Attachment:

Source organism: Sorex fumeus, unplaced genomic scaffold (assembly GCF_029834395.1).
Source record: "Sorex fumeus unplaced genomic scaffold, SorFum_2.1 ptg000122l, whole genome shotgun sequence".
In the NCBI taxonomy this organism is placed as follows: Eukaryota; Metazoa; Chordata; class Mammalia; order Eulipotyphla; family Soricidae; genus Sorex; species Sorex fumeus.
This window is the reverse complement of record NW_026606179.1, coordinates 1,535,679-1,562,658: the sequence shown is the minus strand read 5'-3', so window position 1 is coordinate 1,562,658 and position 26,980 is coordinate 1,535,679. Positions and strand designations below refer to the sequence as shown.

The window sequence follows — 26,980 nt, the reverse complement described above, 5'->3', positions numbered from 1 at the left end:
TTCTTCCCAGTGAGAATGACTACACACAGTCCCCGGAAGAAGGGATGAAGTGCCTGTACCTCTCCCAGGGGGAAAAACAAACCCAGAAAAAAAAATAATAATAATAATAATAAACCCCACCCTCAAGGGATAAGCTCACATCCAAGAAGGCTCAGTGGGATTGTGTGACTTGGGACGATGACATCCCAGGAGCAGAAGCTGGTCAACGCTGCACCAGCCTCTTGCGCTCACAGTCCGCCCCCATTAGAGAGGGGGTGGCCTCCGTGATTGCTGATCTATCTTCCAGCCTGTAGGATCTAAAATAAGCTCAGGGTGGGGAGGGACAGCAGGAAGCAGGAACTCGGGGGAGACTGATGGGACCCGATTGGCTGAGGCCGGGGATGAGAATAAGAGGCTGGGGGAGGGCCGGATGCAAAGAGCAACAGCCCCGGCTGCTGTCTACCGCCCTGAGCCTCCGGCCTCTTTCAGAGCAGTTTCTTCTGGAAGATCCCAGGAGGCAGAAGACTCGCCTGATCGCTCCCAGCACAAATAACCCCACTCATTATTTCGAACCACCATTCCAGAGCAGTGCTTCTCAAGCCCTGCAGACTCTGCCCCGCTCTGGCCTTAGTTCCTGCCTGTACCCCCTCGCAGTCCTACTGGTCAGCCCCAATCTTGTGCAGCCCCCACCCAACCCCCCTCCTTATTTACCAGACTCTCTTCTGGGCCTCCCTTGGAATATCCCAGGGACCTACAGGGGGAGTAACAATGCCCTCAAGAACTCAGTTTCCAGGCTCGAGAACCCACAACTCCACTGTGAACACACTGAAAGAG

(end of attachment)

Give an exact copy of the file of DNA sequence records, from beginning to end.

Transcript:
Source organism: Sorex fumeus, unplaced genomic scaffold (assembly GCF_029834395.1).
Source record: "Sorex fumeus unplaced genomic scaffold, SorFum_2.1 ptg000122l, whole genome shotgun sequence".
In the NCBI taxonomy this organism is placed as follows: Eukaryota; Metazoa; Chordata; class Mammalia; order Eulipotyphla; family Soricidae; genus Sorex; species Sorex fumeus.
This window is the reverse complement of record NW_026606179.1, coordinates 1,535,679-1,562,658: the sequence shown is the minus strand read 5'-3', so window position 1 is coordinate 1,562,658 and position 26,980 is coordinate 1,535,679. Positions and strand designations below refer to the sequence as shown.

The window sequence follows — 26,980 nt, the reverse complement described above, 5'->3', positions numbered from 1 at the left end:
TTCTTCCCAGTGAGAATGACTACACACAGTCCCCGGAAGAAGGGATGAAGTGCCTGTACCTCTCCCAGGGGGAAAAACAAACCCAGAAAAAAAAATAATAATAATAATAATAAACCCCACCCTCAAGGGATAAGCTCACATCCAAGAAGGCTCAGTGGGATTGTGTGACTTGGGACGATGACATCCCAGGAGCAGAAGCTGGTCAACGCTGCACCAGCCTCTTGCGCTCACAGTCCGCCCCCATTAGAGAGGGGGTGGCCTCCGTGATTGCTGATCTATCTTCCAGCCTGTAGGATCTAAAATAAGCTCAGGGTGGGGAGGGACAGCAGGAAGCAGGAACTCGGGGGAGACTGATGGGACCCGATTGGCTGAGGCCGGGGATGAGAATAAGAGGCTGGGGGAGGGCCGGATGCAAAGAGCAACAGCCCCGGCTGCTGTCTACCGCCCTGAGCCTCCGGCCTCTTTCAGAGCAGTTTCTTCTGGAAGATCCCAGGAGGCAGAAGACTCGCCTGATCGCTCCCAGCACAAATAACCCCACTCATTATTTCGAACCACCATTCCAGAGCAGTGCTTCTCAAGCCCTGCAGACTCTGCCCCGCTCTGGCCTTAGTTCCTGCCTGTACCCCCTCGCAGTCCTACTGGTCAGCCCCAATCTTGTGCAGCCCCCACCCAACCCCCCTCCTTATTTACCAGACTCTCTTCTGGGCCTCCCTTGGAATATCCCAGGGACCTACAGGGGGAGTAACAATGCCCTCAAGAACTCAGTTTCCAGGCTCGAGAACCCACAACTCCACTGTGAACACACTGAAAGAG